My friend Arla was entertaining her friends from France while they were in town for a few days. She asked me to join them for breakfast in Intramuros, before they would leave on a flight later that same day.

Intramuros was one of my favorite touristy spots to shoot in, when in Manila, and I was free for the morning so I went. Nico and Mickael were friends of hers from when she did her clerkship rotation in France, while she was in medical school. They had been touring spots around the country for a couple of weeks and were just winding down.

They were great, a couple of good-natured guys were very nice and fun to talk to. They gamely tried Binignit, Champorado, as well as Halo-halo, when we were in Ilustrado for breakfast.

Being in Intramuros, the walled city, is always a good excuse for me to take photos and walk around. So much so, that Arla was amused enough to laughingly comment that I was almost more touristy than her friends. 🙂

Oh well, it simply could not be helped.

There are always plenty of colors and textures that pique my interest every time in this place.

I called this one, “Frenchman in Manila”, actually, this was Nico having a quiet moment looking on at the architecture and me noticing that the bougainvillea-laden floors made for a good contrast point.

Mickael had a small Canon point and shoot, which gave me the idea to shift to smaller cameras with a better sensor than my iphone. Also, I like taking photos of people taking photos. 🙂

Flowy skirts. March 2017.

Going up the rise. March 2017.



Dr. Dreyfuss Perlas, 31 years old,  a native of Aklan, was shot to his death while riding his motorcycle from a medical mission held in Lanao del Norte. He was in the Doctors to the Barrios (DTTB) program and he had decided to stay in the area after his tenure. He allegedly came from a medical mission in Sapad, and was on his way home when he was shot by an unknown assailant. Efforts were made to take him to the hospital, but he was dead on arrival.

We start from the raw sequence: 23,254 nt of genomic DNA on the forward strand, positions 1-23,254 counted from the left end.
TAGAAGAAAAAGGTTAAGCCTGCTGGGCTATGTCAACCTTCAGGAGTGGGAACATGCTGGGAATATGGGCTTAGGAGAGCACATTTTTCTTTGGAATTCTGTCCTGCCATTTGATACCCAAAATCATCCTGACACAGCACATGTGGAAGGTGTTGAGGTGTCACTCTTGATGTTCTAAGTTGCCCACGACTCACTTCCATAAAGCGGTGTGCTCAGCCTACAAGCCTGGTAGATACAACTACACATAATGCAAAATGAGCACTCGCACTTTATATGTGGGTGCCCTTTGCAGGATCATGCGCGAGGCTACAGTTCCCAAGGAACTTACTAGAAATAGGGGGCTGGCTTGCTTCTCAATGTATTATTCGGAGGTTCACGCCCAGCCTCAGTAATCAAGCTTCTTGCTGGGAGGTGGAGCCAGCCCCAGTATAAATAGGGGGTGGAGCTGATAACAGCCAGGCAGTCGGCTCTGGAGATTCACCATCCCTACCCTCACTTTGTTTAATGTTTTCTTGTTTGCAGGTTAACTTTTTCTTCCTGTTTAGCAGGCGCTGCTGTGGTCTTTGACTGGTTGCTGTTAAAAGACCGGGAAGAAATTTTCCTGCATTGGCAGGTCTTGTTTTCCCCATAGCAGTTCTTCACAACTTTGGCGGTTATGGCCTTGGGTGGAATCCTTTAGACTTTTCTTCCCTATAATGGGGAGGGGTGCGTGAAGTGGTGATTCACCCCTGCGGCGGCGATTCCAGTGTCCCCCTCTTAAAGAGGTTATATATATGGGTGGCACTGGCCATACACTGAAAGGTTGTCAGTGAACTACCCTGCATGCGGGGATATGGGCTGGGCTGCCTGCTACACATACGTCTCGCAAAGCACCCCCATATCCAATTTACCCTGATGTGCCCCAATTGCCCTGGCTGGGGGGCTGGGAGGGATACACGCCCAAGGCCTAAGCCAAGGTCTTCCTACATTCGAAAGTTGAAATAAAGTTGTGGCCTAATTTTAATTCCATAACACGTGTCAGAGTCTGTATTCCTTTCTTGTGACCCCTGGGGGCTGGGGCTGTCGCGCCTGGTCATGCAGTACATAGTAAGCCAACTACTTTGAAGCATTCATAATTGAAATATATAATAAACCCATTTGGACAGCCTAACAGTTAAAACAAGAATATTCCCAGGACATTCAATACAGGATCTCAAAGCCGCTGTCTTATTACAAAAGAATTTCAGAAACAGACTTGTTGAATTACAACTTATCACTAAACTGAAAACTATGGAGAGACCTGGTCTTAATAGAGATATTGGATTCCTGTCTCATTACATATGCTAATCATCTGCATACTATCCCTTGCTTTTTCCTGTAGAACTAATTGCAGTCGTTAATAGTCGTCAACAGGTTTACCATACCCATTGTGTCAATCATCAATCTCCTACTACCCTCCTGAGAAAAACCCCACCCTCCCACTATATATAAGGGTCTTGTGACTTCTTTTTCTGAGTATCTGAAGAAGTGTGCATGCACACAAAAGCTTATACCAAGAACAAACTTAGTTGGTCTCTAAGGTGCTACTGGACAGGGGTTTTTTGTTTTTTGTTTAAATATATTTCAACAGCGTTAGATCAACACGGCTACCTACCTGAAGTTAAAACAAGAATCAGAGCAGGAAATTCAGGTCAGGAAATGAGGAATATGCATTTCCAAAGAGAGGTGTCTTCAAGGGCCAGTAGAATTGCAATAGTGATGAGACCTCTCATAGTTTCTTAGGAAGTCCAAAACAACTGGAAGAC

It was initially hard to get in touch with his relatives because he was deployed in a far-flung area and since his phone was locked, no one could get a hold of his immediate family. I can only imagine how they must have felt when they got the news of his demise. It is one of the terrible things that you hope you never get to hear.


I’ve never met him, but he came from the same medical school I was from, and he was friends with many of my friends. Still, it does not diminish the fact that he’s gone, and too soon. Here was an idealistic young man who thought it best to serve in marginalized areas, and in the heat of the moment, he was gunned down like any other common criminal.

No leads on who did this, so far.

The Department of Health condemned this, and many netizens have taken to social media to talk about it and air out their grievances.

The gravity of the problem didn’t hit me until I was able to see, and write about it. And even talk to my DTTB friends who had been there. These guys are modern day heroes. The struggle and threat to life and limb is definitely real.


March 6, 2017. Wear black for Drey. Wear black for Justice.